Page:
Spirit Airlines has big growth plans on its mind. The carrier announced a Memorandum of Understanding with Airbus today to add 100 A320neo family aircraft to its order book. The new order comes on top of 55 existing orders for the A320neo type. Combined, the pending deliveries will more than double the carriers fleet; it sits at 138 aircraft today. The 55 planes are expected to be delivered through 2021 with the new tranche joining the operation through 2027. Spirit also agreed to options on 50 more frames.
The additional aircraft will be used to support Spirit’s growth as we add new destinations and expand our network across the U.S, Latin America and the Caribbean. We look forward to working with our valued partners at Airbus to finalize our agreement.– Spirit President and CEO Ted Christie
While rumors had swirled around possibly including the A220 type in this order, Spirit shied away from diversifying its fleet, choosing to include the A319neo instead. Spirit flies 31 A319s today to a variety of destinations. Some are smaller markets while some are airports with “hot and high” conditions, a segment where the A319 excels. More important, however, is the value to the airline in keeping a single fleet type on property. While the move does limit the company’s ability to scale down to destinations that only support ~120 passengers, it keeps the crew, training, spare parts and other costs down.
The A319neo backlog is tiny, hovering below 50 frames currently of the more than 6,600 total A320neo family aircraft on order. This will improve the numbers, pending order finalization, but still not make the A319neo a significant player in the industry. The last order prior to this was more than a year ago, for an undisclosed customer believed to be a Chinese airline.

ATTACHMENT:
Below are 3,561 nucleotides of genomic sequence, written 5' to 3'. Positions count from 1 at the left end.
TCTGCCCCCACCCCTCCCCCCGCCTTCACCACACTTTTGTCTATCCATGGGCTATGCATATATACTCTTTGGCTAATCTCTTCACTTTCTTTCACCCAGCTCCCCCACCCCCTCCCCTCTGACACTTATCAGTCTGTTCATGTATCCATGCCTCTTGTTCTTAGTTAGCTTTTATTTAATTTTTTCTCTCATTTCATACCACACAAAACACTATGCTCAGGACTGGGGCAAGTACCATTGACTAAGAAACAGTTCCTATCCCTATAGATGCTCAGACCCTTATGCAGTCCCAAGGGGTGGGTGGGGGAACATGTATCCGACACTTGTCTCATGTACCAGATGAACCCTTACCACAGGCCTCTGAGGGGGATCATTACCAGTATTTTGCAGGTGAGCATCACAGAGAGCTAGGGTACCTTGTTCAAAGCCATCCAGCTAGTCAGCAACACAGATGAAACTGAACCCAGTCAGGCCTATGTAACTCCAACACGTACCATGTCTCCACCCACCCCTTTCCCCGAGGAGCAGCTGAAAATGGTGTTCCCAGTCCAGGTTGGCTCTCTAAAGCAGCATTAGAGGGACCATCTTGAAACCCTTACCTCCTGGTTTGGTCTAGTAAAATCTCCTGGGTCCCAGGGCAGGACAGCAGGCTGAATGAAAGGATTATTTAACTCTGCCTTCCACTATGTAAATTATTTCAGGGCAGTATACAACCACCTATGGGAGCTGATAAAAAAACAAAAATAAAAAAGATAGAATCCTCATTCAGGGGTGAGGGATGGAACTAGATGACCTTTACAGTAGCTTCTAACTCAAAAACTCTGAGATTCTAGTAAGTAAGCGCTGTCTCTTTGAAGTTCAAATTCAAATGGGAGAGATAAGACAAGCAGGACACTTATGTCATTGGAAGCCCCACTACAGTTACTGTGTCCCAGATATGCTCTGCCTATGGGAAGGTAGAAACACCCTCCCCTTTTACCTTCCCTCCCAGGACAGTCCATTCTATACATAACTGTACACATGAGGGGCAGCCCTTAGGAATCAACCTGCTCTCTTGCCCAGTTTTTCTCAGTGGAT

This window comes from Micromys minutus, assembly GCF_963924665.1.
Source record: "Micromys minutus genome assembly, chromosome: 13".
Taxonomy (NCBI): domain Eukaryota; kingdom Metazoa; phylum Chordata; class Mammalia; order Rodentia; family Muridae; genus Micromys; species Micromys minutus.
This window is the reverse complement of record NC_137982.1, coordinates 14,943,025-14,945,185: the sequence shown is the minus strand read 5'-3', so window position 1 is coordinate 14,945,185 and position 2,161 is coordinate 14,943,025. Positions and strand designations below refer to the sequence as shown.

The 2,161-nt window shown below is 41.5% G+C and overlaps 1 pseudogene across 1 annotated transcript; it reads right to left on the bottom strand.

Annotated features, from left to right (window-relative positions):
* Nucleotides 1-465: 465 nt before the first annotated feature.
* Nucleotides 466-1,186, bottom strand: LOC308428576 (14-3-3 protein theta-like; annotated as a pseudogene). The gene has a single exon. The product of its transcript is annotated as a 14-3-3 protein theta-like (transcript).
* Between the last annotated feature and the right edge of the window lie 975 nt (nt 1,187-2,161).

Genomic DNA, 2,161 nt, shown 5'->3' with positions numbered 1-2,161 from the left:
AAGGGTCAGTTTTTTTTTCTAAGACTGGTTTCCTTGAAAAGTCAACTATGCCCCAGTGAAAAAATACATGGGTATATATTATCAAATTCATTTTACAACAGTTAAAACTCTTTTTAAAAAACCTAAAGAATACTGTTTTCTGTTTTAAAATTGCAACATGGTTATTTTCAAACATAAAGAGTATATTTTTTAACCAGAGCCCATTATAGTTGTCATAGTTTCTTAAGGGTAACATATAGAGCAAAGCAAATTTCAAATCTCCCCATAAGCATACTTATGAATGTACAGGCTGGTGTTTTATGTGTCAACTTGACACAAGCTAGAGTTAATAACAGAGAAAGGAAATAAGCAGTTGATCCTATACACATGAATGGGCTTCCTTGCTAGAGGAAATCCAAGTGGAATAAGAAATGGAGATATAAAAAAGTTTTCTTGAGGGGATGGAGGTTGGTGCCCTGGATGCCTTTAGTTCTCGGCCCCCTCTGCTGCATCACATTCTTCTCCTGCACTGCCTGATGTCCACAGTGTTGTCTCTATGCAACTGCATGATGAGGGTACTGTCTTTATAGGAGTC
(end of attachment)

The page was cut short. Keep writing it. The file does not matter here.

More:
Specifics on how many of each type were not disclosed as part of the MoU announcement. This includes skipping out on how many of the planes might be of the A321LR/XLR varietal, allowing the carrier to stretch deeper into South America or otherwise extend its route map.
Also not specified in the MoU is an engine selection for the new planes. Spirit’s initial tranche of A320neo planes use the Pratt & Whitney PW100G geared turbo-fan (GTF) and the entry into service was very much not smooth. The carrier was forced to ground aircraft as it (just like other airlines around the globe) worked through troubles in the early builds of those engines. The GTF challenges slowed Airbus deliveries as well, though the engines are understood to not be causing further problems today. The alternate engine choice is CFM’s LEAP-1A.
On the tariffs front, this order is unlikely to be affected, barring a significant escalation in US-Europe trade strife. The tariffs would only be paid if the policy is still in place at the time of delivery and then only if the planes are assembled in Toulouse or Hamburg. With the Mobile, Alabama plant up and running Airbus can deliver the aircraft as US-assembled and avoid the issue completely. And by the time these planes are ready for assembly the Alabama plant should have the capacity to manage the work.
A more comfortable ride?
The new aircraft will be fitted with Spirit’s revamped interior. The company unveiled the seats to the public last month at the APEX EXPO conference in Los Angeles. The seats are surprisingly spacious for a 28″ pitch option and include improvements like a larger tray table and literature pocket.
It is still very much a high density cabin configuration, but there are worse options out there.
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